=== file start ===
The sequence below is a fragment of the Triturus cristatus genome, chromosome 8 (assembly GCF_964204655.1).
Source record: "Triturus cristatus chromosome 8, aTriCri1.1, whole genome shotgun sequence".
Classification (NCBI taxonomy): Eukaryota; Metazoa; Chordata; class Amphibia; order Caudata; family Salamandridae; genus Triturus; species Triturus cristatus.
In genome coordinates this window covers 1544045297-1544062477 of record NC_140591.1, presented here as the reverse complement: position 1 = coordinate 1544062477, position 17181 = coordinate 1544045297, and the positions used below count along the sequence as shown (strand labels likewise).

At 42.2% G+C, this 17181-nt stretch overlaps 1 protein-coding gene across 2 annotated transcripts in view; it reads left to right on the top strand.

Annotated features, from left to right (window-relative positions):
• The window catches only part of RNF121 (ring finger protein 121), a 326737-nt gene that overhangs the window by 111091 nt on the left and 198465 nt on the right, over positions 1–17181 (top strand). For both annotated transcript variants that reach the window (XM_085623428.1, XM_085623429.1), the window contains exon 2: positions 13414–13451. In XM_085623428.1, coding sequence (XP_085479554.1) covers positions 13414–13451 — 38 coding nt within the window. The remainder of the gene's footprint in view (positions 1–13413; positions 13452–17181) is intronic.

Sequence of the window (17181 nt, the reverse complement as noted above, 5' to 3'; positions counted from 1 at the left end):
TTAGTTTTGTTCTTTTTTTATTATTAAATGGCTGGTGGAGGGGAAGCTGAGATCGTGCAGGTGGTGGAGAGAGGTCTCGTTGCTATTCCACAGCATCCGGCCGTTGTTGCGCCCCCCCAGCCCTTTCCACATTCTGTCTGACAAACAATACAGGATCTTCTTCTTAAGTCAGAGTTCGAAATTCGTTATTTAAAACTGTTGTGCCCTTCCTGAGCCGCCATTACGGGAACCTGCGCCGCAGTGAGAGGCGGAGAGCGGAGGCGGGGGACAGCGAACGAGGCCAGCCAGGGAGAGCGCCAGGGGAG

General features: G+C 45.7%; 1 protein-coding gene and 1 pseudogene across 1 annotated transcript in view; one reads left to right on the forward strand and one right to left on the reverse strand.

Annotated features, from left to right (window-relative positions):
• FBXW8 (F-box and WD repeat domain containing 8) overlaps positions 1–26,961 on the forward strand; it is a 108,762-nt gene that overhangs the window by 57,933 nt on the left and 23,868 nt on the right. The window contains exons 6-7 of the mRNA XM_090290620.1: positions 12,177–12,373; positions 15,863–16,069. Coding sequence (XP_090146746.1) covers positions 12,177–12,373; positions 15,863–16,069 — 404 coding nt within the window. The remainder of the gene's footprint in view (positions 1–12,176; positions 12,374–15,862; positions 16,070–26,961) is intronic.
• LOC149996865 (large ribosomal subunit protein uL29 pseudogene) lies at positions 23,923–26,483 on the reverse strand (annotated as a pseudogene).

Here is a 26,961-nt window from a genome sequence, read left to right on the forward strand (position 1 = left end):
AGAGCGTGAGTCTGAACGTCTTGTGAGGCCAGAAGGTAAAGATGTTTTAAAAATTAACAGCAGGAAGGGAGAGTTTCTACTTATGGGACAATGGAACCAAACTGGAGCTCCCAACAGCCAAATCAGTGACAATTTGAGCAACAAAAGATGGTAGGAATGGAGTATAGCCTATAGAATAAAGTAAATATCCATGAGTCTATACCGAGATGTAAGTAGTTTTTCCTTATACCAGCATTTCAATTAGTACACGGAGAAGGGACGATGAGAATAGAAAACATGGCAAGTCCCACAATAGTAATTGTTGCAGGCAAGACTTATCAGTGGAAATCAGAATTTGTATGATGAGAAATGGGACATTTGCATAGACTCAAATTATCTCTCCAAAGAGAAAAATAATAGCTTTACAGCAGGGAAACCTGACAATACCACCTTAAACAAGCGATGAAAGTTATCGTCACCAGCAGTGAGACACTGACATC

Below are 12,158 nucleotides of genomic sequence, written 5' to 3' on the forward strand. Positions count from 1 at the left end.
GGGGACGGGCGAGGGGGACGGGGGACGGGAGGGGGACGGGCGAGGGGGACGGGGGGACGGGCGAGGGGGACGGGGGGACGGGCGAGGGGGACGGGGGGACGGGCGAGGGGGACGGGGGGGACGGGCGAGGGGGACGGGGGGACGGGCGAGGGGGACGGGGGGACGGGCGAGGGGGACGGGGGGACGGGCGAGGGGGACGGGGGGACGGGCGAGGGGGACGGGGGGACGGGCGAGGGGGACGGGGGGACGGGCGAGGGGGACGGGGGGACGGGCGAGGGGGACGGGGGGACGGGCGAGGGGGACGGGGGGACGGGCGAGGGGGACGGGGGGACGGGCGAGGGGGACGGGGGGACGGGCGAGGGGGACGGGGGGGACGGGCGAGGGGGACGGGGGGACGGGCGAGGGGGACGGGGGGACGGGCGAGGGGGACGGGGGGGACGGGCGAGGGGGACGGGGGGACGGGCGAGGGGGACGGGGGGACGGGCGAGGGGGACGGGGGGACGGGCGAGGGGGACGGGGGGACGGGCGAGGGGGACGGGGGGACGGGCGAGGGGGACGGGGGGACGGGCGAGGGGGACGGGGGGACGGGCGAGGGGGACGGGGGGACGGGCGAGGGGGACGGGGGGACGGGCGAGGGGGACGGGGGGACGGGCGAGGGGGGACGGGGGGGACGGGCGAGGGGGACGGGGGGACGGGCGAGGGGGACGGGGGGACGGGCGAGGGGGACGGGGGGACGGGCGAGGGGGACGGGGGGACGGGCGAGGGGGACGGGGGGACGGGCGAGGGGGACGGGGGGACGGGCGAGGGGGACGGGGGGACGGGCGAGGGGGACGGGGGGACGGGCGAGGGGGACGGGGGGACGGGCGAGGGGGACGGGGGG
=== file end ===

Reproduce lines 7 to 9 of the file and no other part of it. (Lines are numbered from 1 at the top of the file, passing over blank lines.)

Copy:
• The window catches only part of RNF121 (ring finger protein 121), a 326737-nt gene that overhangs the window by 111091 nt on the left and 198465 nt on the right, over positions 1–17181 (top strand). For both annotated transcript variants that reach the window (XM_085623428.1, XM_085623429.1), the window contains exon 2: positions 13414–13451. In XM_085623428.1, coding sequence (XP_085479554.1) covers positions 13414–13451 — 38 coding nt within the window. The remainder of the gene's footprint in view (positions 1–13413; positions 13452–17181) is intronic.

Sequence of the window (17181 nt, the reverse complement as noted above, 5' to 3'; positions counted from 1 at the left end):
TTAGTTTTGTTCTTTTTTTATTATTAAATGGCTGGTGGAGGGGAAGCTGAGATCGTGCAGGTGGTGGAGAGAGGTCTCGTTGCTATTCCACAGCATCCGGCCGTTGTTGCGCCCCCCCAGCCCTTTCCACATTCTGTCTGACAAACAATACAGGATCTTCTTCTTAAGTCAGAGTTCGAAATTCGTTATTTAAAACTGTTGTGCCCTTCCTGAGCCGCCATTACGGGAACCTGCGCCGCAGTGAGAGGCGGAGAGCGGAGGCGGGGGACAGCGAACGAGGCCAGCCAGGGAGAGCGCCAGGGGAG